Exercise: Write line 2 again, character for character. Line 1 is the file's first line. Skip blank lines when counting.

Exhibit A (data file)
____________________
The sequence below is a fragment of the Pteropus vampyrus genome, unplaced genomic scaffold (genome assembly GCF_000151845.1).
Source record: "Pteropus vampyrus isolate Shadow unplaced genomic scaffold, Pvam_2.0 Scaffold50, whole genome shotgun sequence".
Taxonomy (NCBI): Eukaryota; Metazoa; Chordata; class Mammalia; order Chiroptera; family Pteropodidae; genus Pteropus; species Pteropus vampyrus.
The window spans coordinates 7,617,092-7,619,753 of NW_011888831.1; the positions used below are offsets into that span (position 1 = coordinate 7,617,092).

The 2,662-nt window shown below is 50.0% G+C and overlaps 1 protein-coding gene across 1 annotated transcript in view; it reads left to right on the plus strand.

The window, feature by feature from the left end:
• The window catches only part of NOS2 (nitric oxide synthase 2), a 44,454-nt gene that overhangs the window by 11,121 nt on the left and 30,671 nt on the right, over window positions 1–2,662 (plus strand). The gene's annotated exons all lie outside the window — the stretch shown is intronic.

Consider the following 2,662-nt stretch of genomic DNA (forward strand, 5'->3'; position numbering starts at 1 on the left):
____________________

Source record: "Pteropus vampyrus isolate Shadow unplaced genomic scaffold, Pvam_2.0 Scaffold50, whole genome shotgun sequence".